Although the existence of coral-reef habitats at depths to 165 m in tropical regions has been known for decades, the richness, diversity, and ecological importance of mesophotic coral ecosystems (MCEs) has only recently become widely acknowledged. During an interdisciplinary effort spanning more than two decades, we characterized the most expansive MCEs ever recorded, with vast macroalgal communities and areas of 100% coral cover between depths of 50–90 m extending for tens of km2 in the Hawaiian Archipelago. We used a variety of sensors and techniques to establish geophysical characteristics. Biodiversity patterns were established from visual and video observations and collected specimens obtained from submersible, remotely operated vehicles and mixed-gas SCUBA and rebreather dives. Population dynamics based on age, growth and fecundity estimates of selected fish species were obtained from laser-videogrammetry, specimens, and otolith preparations. Trophic dynamics were determined using carbon and nitrogen stable isotopic analyses on more than 750 reef fishes. MCEs are associated with clear water and suitable substrate. In comparison to shallow reefs in the Hawaiian Archipelago, inhabitants of MCEs have lower total diversity, harbor new and unique species, and have higher rates of endemism in fishes. Fish species present in shallow and mesophotic depths have similar population and trophic (except benthic invertivores) structures and high genetic connectivity with lower fecundity at mesophotic depths. MCEs in Hawai‘i are widespread but associated with specific geophysical characteristics. High genetic, ecological and trophic connectivity establish the potential for MCEs to serve as refugia for some species, but our results question the premise that MCEs are more resilient than shallow reefs. We found that endemism within MCEs increases with depth, and our results do not support suggestions of a global faunal break at 60 m. Our findings enhance the scientific foundations for conservation and management of MCEs, and provide a template for future interdisciplinary research on MCEs worldwide.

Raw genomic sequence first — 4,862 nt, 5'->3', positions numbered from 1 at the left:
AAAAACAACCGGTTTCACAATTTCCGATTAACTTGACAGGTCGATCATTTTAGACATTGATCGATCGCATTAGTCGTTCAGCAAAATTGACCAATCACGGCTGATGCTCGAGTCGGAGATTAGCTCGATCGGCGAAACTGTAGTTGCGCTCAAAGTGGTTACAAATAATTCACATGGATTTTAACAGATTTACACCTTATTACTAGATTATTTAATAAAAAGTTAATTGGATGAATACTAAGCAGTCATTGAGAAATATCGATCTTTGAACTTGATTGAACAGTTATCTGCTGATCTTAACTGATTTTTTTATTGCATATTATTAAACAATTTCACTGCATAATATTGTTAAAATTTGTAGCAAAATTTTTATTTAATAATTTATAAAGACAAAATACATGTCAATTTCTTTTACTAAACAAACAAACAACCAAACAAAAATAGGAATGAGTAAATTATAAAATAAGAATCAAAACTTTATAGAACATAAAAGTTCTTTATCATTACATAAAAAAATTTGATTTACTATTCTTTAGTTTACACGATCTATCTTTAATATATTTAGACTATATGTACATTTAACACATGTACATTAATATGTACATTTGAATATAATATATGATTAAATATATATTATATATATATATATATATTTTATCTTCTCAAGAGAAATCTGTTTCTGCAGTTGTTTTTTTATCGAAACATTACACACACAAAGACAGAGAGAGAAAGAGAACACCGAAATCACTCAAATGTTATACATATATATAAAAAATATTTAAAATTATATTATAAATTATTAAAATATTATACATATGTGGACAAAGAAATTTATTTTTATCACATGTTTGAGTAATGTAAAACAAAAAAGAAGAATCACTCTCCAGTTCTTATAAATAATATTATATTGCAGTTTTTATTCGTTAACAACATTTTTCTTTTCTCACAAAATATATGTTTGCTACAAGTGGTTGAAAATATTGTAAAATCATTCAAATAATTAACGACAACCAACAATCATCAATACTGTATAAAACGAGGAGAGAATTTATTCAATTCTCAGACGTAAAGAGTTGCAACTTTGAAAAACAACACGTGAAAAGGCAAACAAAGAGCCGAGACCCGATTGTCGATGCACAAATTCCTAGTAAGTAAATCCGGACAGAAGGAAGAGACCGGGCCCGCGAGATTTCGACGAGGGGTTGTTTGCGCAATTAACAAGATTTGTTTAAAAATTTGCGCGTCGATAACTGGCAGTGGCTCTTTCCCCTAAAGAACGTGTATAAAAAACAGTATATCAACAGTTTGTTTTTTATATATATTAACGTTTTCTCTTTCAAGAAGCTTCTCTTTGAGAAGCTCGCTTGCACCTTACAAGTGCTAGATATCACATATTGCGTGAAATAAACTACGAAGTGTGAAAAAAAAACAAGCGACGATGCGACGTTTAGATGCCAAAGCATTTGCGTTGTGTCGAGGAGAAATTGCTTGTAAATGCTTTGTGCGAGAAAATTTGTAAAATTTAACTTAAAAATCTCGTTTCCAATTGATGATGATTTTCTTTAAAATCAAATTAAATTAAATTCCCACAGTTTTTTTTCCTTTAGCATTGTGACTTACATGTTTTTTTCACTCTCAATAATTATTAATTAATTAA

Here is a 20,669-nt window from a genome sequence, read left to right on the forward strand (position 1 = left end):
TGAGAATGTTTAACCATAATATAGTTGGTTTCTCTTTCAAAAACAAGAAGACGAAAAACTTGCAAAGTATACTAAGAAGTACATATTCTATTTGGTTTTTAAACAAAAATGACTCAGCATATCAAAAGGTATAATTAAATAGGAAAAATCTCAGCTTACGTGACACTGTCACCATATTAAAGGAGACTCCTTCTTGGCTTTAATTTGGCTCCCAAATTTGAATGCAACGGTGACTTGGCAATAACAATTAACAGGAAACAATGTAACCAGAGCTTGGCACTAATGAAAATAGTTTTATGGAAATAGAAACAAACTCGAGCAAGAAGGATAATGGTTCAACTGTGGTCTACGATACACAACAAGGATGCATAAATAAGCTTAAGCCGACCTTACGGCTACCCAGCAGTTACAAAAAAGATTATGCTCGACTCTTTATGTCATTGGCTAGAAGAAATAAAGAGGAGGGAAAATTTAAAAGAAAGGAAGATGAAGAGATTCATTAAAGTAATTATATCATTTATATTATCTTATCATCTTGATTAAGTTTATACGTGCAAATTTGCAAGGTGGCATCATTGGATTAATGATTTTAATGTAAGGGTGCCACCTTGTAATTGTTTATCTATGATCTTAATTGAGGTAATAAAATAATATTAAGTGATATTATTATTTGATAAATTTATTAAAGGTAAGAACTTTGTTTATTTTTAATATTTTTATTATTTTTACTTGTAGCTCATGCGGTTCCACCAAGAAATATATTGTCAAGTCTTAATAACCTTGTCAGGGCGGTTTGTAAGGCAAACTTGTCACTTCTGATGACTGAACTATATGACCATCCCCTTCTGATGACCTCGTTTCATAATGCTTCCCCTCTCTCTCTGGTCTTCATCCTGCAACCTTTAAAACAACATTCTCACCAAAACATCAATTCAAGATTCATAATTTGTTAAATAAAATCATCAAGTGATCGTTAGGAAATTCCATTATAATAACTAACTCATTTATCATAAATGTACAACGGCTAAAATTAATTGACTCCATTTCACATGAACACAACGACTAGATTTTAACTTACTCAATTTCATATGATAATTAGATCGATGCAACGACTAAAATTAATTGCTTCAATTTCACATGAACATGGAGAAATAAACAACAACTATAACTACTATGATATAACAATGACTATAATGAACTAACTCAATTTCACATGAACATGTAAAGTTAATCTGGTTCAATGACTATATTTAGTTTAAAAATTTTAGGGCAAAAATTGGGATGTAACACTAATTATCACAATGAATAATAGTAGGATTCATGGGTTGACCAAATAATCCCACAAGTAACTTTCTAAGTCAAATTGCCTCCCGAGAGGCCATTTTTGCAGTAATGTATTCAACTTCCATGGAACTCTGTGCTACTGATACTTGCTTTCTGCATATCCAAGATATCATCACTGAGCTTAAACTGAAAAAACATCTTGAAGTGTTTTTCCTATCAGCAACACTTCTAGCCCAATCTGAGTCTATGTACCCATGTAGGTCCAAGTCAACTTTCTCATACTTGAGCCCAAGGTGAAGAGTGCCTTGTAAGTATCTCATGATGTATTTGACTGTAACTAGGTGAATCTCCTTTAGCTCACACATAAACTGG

This study investigated the effects of a community-led temperate marine reserve in Lamlash Bay, Firth of Clyde, Scotland, on commercially important populations of European lobster (Homarus gammarus), brown crab (Cancer pagurus), and velvet swimming crabs (Necora puber). Potting surveys conducted over 4 years revealed significantly higher catch per unit effort (cpue 109% greater), weight per unit effort (wpue 189% greater), and carapace length (10–15 mm greater) in lobsters within the reserve compared with control sites. However, likely due to low levels of recruitment and increased fishing effort outside the reserve, lobster catches decreased in all areas during the final 2 years. Nevertheless, catch rates remained higher within the reserve across all years, suggesting the reserve buffered these wider declines. Additionally, lobster cpue and wpue declined with increasing distance from the boundaries of the marine reserve, a trend which tag–recapture data suggested were due to spillover. Catches of berried lobster were also twice as high within the reserve than outside, and the mean potential reproductive output per female was 22.1% greater. It was originally thought that higher densities of lobster within the reserve might lead to greater levels of aggression and physical damage. However, damage levels were solely related to body size, as large lobsters >110 mm had sustained over 218% more damage than smaller individuals. Interestingly, catches of adult lobsters were inversely correlated with those of juvenile lobsters, brown crabs, and velvet crabs, which may be evidence of competitive displacement and/or predation. Our findings provide evidence that temperate marine reserves can deliver fisheries and conservation benefits, and highlight the importance of investigating multispecies interactions, as the recovery of some species can have knock-on effects on others.